The Ninth Gate |
directed by Roman Polanski
(Artisan Entertainment, 2000)
I went into this movie, thinking, "OK, let's see what this is about." After about two hours, I sat at the credits staring at the screen, thinking "This is a great movie. I have to see it again." Mind you, I'm not the type to want to see movies twice in the movie theater. Something has really got to catch my attention in order for me to see it again.
The Ninth Gate got my attention. It's an intense, quiet thriller filled with glorious plot, great acting and a very interesting twist to old archetypes. It starts Johnny Depp as Dean Corso, an unscrupulous rare book finder, who is hired by the owner (Frank Langella) of the largest collection of texts dedicated to the devil. Langella's character had recently acquire the prize gem of his collection, a book titled The Ninth Gate, which is reportedly co-written by Lucifer himself. There are rumors that only one of the three books known to exist is the genuine article, and he sends Corso to compare his copy to the other two in existence.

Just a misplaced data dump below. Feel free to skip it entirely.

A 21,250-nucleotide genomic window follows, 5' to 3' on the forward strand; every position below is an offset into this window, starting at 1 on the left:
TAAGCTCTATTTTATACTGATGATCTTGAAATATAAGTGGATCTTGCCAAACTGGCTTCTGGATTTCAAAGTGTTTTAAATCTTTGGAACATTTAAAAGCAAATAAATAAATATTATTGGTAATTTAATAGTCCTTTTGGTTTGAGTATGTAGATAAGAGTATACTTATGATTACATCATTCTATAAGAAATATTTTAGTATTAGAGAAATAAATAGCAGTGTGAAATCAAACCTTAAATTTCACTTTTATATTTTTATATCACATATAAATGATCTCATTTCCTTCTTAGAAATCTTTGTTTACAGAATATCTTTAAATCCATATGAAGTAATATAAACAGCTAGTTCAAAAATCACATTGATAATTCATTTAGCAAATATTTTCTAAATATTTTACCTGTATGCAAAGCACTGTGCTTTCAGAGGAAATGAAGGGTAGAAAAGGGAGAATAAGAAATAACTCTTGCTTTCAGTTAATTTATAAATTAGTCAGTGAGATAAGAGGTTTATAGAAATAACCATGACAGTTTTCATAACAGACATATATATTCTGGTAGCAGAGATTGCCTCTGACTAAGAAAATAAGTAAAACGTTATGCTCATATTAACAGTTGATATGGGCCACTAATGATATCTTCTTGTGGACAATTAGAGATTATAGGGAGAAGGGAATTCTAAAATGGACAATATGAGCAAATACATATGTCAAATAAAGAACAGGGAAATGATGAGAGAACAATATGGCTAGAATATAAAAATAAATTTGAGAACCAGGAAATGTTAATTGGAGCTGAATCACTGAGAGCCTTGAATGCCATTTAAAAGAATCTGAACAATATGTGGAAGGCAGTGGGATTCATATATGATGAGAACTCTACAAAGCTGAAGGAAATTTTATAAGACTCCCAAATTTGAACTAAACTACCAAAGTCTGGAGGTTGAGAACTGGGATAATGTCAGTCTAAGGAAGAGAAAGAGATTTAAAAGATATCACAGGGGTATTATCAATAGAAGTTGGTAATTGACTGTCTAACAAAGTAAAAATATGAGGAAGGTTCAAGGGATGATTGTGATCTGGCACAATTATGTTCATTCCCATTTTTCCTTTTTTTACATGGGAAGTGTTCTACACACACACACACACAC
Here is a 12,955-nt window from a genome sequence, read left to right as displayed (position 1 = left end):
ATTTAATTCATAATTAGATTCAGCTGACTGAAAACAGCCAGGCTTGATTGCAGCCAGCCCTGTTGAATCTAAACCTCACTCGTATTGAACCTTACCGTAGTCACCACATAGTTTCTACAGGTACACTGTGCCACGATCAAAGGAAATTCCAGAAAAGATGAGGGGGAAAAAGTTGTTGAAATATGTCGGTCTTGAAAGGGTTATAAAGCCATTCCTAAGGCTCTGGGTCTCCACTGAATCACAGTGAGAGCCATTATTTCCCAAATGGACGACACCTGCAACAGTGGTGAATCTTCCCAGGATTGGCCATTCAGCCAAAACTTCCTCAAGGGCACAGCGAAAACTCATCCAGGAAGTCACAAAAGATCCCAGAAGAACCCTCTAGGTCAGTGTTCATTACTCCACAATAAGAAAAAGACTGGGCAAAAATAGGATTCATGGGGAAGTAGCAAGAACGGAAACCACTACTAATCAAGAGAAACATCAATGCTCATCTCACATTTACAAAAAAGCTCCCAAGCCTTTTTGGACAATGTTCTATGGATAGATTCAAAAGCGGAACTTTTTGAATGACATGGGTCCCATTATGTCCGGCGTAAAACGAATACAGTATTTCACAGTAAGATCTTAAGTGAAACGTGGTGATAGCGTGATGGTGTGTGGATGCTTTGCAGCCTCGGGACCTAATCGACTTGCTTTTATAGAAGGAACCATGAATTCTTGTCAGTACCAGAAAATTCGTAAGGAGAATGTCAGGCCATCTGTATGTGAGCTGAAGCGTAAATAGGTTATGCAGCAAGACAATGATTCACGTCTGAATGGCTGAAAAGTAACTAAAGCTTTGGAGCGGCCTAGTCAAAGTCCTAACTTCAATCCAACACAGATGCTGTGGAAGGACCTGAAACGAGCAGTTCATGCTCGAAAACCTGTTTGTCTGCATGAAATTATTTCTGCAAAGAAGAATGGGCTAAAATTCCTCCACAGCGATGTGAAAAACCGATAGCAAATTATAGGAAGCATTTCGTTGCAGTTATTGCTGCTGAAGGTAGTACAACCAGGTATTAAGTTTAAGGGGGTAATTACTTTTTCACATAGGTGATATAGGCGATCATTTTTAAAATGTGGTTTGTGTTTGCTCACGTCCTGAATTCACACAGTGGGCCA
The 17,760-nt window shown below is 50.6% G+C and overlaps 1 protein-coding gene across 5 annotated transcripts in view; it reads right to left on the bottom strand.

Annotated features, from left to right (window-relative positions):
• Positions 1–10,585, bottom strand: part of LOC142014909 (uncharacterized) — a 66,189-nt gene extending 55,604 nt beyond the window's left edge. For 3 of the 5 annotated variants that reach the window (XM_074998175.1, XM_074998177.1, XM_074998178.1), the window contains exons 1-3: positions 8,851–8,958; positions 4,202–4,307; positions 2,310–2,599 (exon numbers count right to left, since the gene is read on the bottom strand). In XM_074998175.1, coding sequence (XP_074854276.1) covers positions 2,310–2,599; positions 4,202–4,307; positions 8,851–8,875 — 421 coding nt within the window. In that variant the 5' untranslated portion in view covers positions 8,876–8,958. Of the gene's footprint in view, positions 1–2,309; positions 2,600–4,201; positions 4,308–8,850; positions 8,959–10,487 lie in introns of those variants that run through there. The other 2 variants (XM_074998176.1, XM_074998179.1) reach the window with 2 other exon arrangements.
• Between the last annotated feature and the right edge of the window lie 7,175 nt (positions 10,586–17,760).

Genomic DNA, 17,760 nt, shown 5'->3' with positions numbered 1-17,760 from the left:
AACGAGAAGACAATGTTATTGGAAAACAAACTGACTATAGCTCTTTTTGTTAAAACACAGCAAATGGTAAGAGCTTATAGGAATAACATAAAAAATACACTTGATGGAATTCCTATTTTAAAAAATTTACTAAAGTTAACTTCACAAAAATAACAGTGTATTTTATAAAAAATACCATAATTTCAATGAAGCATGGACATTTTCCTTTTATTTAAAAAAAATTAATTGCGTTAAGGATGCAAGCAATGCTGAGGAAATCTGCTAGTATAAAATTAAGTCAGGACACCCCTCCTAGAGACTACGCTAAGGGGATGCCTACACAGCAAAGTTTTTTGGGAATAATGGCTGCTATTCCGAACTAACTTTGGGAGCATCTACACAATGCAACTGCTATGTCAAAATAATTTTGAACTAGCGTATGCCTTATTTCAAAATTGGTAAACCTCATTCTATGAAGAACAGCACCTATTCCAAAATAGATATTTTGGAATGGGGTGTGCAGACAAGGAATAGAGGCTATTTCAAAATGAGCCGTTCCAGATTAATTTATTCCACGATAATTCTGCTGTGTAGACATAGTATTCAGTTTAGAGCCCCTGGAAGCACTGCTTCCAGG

What starts off as a seemingly simple quest becomes a game filled with plots and twists that draws Corso in deeper and deeper. In the end, everything becomes almost obvious, but then the story takes an interesting twist that'll leave you staring at the credits and thinking "Oh, I've got to see this again."
At the end, I heard many many people in the theater moaning that they didn't "get" it ... of course, these were the same people who were loud and pointing out the obvious to their partners (and everyone else in the theater). However, if you like the typical story archetypes, know your symbology, and have a decent intelligence level, you'll enjoy this movie and have your mind wander a bit down all archetypes you've ever heard, or read, Joseph Campbell write/speak about and do a comparison against this movie.
Thank goodness Johnny Depp has gotten away from all the wrong acting roles. His appearance in this movie shows what he can do best, quirky, dark, and twisted story plots. Roman Polanski proves that he can still do thrillers well ... Polanski takes this plot and makes it into a subtle but intense film.
My recommendation? See this movie. And pay attention. Otherwise, you'll need to go see it again. Or, if you're like me, you just might choose to see it again anyway.
[ by Jade Falcon ]